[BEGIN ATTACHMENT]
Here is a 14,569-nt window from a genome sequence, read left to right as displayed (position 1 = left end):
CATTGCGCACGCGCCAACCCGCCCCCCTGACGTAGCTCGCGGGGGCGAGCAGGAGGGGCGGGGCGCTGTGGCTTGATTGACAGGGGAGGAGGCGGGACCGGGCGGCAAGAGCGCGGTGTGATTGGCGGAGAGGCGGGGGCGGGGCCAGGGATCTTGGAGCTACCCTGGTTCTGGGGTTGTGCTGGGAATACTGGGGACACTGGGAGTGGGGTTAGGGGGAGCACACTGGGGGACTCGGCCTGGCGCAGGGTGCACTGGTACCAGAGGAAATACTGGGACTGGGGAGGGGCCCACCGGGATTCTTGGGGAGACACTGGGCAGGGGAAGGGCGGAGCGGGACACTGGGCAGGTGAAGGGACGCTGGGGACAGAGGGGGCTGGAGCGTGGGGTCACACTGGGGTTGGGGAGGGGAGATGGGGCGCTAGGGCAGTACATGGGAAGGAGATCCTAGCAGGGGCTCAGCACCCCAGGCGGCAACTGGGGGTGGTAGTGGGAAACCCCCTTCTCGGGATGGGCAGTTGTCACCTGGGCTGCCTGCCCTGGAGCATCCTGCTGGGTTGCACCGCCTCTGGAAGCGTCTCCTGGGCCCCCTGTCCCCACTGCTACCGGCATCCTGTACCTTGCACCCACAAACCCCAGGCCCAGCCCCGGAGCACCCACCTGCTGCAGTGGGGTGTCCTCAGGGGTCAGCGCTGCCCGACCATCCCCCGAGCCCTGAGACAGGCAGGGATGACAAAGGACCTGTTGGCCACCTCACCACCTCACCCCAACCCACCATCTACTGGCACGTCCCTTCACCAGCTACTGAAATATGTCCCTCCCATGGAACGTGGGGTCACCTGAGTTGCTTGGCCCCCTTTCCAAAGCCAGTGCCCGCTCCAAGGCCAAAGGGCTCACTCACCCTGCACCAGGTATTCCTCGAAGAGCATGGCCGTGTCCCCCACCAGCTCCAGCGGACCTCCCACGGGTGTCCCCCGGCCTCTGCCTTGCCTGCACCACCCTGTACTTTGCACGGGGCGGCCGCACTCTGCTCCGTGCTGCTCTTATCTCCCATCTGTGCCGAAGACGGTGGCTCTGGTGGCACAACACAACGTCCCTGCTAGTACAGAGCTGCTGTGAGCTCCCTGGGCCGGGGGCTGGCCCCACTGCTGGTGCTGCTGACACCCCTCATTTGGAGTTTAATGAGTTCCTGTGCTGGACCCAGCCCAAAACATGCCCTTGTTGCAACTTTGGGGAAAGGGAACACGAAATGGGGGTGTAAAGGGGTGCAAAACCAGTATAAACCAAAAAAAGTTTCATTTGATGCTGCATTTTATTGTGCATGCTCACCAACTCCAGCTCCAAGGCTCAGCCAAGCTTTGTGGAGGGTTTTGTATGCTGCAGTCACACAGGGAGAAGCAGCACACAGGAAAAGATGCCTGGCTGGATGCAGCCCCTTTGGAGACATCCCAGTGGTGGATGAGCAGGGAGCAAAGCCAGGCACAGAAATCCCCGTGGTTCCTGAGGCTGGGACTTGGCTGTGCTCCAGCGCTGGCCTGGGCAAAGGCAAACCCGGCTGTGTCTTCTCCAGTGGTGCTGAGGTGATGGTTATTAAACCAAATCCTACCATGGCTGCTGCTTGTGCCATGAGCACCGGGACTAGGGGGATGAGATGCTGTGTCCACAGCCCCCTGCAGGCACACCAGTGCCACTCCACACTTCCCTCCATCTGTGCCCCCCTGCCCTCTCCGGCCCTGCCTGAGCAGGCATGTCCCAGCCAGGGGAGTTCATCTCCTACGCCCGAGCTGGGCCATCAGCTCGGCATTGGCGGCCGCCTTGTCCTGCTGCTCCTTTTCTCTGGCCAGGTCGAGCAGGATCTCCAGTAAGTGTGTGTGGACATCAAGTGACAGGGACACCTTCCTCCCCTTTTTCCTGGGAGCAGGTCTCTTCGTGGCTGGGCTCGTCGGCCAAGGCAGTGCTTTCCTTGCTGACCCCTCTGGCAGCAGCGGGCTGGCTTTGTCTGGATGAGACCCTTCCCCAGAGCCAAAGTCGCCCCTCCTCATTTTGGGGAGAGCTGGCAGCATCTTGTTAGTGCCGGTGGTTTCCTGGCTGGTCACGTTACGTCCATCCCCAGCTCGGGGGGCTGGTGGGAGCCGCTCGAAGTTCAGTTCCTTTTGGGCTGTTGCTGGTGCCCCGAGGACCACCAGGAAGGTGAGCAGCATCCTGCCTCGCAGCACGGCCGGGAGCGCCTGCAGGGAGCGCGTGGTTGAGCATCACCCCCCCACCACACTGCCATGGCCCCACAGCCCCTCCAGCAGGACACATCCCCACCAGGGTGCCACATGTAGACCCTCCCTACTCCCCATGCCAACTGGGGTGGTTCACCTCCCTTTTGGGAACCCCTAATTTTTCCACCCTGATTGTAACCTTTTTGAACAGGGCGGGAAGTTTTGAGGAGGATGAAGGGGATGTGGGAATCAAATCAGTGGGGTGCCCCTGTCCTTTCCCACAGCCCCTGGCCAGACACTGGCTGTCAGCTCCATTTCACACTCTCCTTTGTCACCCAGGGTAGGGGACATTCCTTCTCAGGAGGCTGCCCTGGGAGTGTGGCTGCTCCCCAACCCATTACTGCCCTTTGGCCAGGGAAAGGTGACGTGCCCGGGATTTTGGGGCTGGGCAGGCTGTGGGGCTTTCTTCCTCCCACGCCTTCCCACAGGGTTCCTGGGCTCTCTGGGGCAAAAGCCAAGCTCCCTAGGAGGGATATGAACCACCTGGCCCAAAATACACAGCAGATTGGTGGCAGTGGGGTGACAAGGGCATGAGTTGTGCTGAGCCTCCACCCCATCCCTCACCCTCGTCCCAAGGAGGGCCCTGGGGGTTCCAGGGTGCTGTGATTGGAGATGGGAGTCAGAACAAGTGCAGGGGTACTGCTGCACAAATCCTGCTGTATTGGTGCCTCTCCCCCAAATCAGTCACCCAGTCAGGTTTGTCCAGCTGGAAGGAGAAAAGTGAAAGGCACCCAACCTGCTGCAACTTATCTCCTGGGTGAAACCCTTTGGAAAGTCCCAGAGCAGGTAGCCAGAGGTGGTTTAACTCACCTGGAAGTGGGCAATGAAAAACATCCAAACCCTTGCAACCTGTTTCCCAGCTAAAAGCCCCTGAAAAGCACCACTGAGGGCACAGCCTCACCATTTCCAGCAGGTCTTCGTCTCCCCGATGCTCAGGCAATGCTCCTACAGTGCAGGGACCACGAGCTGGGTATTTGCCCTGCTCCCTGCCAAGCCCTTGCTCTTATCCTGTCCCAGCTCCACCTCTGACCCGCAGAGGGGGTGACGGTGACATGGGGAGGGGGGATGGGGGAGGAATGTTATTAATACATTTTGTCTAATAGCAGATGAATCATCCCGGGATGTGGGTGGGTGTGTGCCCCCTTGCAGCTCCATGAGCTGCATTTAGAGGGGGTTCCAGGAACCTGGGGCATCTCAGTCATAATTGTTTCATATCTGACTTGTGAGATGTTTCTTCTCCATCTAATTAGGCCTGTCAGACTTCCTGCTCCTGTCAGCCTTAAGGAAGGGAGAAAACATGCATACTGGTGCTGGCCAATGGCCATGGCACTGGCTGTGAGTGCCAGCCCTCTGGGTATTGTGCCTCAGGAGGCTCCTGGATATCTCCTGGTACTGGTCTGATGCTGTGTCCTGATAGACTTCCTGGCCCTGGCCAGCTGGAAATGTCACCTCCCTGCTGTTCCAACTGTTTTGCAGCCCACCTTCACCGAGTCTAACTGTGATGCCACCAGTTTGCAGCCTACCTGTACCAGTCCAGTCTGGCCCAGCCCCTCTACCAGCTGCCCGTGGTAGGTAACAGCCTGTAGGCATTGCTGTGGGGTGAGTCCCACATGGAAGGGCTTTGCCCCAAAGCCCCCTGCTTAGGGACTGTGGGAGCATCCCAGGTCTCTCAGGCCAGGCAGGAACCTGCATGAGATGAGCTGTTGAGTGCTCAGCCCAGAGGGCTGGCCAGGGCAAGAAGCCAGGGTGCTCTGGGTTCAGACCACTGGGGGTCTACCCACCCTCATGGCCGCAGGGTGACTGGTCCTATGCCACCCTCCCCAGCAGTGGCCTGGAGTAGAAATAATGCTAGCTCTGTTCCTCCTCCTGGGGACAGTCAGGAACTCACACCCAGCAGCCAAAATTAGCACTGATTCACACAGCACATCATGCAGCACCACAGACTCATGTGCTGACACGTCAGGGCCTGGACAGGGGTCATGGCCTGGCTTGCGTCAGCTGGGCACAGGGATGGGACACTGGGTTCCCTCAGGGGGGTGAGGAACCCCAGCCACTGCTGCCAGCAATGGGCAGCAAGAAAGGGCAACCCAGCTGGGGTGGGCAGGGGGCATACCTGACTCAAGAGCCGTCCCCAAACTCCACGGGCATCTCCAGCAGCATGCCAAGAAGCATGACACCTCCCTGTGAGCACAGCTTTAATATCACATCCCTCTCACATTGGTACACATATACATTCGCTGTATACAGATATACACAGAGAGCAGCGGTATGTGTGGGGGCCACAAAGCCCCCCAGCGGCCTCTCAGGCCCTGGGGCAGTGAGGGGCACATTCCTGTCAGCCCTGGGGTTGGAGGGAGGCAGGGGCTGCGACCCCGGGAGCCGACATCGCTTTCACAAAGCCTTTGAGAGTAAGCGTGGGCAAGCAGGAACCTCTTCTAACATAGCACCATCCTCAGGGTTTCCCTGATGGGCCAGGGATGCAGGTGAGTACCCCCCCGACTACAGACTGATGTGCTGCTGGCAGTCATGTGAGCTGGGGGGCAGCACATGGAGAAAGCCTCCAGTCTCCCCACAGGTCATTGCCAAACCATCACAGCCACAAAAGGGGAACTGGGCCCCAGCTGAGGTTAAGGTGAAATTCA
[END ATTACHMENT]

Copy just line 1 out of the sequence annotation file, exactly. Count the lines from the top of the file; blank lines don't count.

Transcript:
Here is a 14,569-nt window from a genome sequence, read left to right as displayed (position 1 = left end):